Issue two types of broadcast licenses. A commercial license and an information license.
Does broadcasting in the public interest mean providing consumers with the infotainment they want to see or does it mean providing citizens with information they need to know? Our collective narrative is all important and while Americans have always been uncomfortable with government control of media, and rightly so, we've decided that it's O.K. for the media to be controlled almost exclusively by commercial interests. There is clearly a conflict of interest here. Showing people what they want to see is a much different activity than providing useful information. This is not simply a problem of content but about the nature of media itself. Current brain imaging techniques confirm that much of the attraction of T.V. has more to do with style than content. Viewers tend to be mesmerized by colorful moving images. Words require context and continuity to make sense, pictures do not. Moving pictures allow us to suspend reality while our emotions are stimulated making viewing television more like a carnival ride than reading a book. Moving pictures are ideal for advertising and propaganda but not well suited for complex , nuanced issues.
I propose that two types of broadcast licenses be issued. One would be a commercial/entertainment license, allowing broadcasters to operate much as they do now. The second type would be a news/information license. It would be commercial free and have strict requirements regarding the style of broadcast, perhaps being limited to text only. News stations would have direct, exclusive access to news services which would be supported by subscriptions or some combination of private and public funding. An updated fairness doctrine would apply requiring that all sides of an issue be covered. Additionally, as with traditional journalism, truth would be the goal, not profit. Out of work newspaper reporters could staff the news services. This would also be an ideal venue for e-books. While many people might choose to get their news from commercial stations, a time delay might be imposed before commercial stations report the latest news increasing the value of the text only stations. Perhaps the commercial broadcasters would be required to donate airtime for political candidates, as is done in most other developed countries. This would mitigate the corrosive effect of expensive political T.V. ads.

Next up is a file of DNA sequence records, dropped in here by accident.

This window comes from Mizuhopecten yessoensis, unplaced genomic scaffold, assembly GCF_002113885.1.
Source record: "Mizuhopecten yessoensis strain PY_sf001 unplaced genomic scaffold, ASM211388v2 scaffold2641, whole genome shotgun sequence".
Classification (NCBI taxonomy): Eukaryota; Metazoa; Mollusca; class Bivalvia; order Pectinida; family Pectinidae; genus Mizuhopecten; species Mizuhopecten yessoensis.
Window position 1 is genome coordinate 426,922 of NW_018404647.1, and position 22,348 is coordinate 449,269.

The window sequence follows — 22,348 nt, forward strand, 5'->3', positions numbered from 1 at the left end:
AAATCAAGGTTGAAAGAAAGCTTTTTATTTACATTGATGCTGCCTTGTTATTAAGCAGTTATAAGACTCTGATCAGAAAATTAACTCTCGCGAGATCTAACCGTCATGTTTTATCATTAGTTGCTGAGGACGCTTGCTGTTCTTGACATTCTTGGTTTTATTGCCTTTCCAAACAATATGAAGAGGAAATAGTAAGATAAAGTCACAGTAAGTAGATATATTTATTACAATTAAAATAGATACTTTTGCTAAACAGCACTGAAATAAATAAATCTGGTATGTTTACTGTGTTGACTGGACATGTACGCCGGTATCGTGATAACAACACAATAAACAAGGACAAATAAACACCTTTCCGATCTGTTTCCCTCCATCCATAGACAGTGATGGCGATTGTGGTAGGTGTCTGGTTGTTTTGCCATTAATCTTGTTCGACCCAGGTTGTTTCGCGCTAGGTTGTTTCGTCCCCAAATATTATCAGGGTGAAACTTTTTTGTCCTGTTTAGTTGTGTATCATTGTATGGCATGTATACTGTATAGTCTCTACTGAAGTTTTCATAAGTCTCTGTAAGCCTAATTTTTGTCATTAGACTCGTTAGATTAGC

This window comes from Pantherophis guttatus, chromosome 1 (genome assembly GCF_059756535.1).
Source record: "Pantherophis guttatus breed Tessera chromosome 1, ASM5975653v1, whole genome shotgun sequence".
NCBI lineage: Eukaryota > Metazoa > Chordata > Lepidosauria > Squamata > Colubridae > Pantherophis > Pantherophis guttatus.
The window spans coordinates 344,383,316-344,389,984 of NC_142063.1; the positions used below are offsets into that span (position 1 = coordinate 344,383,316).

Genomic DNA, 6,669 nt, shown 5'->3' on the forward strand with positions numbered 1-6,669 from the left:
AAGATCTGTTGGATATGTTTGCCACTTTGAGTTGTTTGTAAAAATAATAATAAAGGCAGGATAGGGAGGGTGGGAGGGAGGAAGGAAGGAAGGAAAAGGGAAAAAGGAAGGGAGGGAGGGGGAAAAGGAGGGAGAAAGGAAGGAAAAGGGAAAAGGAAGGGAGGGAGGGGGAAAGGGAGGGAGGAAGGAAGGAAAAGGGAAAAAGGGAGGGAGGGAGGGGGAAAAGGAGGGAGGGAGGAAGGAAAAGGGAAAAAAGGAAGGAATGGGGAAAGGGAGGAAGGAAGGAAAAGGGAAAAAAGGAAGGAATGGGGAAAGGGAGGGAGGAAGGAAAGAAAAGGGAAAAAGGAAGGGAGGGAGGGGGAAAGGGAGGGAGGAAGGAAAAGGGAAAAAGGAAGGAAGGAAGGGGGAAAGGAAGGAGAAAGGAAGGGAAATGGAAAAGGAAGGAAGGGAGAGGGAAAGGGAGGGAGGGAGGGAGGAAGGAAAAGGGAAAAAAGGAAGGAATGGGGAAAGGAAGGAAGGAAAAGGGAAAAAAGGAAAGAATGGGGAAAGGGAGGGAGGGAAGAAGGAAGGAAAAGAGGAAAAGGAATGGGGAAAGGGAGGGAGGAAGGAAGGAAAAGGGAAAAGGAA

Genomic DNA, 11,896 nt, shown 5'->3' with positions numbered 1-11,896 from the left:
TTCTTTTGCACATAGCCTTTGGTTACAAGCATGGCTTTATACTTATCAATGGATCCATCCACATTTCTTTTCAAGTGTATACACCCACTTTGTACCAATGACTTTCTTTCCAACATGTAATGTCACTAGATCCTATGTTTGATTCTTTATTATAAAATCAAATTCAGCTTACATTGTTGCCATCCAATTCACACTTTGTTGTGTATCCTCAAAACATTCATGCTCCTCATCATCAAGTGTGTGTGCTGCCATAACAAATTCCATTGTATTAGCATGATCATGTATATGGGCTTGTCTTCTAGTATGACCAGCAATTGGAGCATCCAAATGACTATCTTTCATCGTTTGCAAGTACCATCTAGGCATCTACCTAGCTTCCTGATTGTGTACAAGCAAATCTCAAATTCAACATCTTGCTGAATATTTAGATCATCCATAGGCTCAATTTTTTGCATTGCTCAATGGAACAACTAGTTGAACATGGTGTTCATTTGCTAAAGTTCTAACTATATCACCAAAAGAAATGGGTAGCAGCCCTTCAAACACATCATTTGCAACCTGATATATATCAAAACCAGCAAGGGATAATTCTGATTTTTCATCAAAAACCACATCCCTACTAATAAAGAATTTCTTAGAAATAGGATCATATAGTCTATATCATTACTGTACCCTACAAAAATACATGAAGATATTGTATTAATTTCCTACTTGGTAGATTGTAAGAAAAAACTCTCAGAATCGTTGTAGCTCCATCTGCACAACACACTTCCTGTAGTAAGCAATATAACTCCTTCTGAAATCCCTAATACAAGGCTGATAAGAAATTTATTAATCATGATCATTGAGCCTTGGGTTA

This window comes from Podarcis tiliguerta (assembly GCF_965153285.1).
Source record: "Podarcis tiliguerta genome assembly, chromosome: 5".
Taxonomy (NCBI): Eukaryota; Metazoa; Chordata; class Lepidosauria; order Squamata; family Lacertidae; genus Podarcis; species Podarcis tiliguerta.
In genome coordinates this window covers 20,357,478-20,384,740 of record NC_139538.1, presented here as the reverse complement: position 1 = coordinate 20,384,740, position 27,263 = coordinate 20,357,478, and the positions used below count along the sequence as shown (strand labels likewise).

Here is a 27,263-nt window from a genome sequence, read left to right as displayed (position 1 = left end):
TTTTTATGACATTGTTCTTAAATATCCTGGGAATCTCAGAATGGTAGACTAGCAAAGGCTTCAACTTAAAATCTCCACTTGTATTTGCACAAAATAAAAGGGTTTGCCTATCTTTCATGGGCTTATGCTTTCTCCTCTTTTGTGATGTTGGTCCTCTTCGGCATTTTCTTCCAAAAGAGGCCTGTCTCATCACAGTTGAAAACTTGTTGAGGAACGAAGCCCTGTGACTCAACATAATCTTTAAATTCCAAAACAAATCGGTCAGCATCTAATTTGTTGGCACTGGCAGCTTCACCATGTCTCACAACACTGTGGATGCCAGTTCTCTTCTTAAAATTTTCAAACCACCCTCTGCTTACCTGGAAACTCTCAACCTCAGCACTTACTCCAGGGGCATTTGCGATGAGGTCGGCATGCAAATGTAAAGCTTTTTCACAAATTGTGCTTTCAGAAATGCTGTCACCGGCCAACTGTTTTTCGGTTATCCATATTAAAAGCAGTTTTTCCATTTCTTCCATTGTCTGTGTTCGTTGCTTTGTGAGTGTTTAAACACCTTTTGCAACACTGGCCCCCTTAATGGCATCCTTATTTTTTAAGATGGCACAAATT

In 1958, Edward R. Murrow lamented that our electronic media, which has such great potential to inform and illuminate was more often used to insulate and distract. I expect things have become much worse in this regard than he could have imagined.
My concern can be summed up in the title of Neal Postman's book,"Amusing ourselves to death". As faster internet connection speeds are available, moving pictures will become even more ubiquitous. Now is the ideal time for the FCC to make such a change and attempt to make a distinction between useful information and entertainment.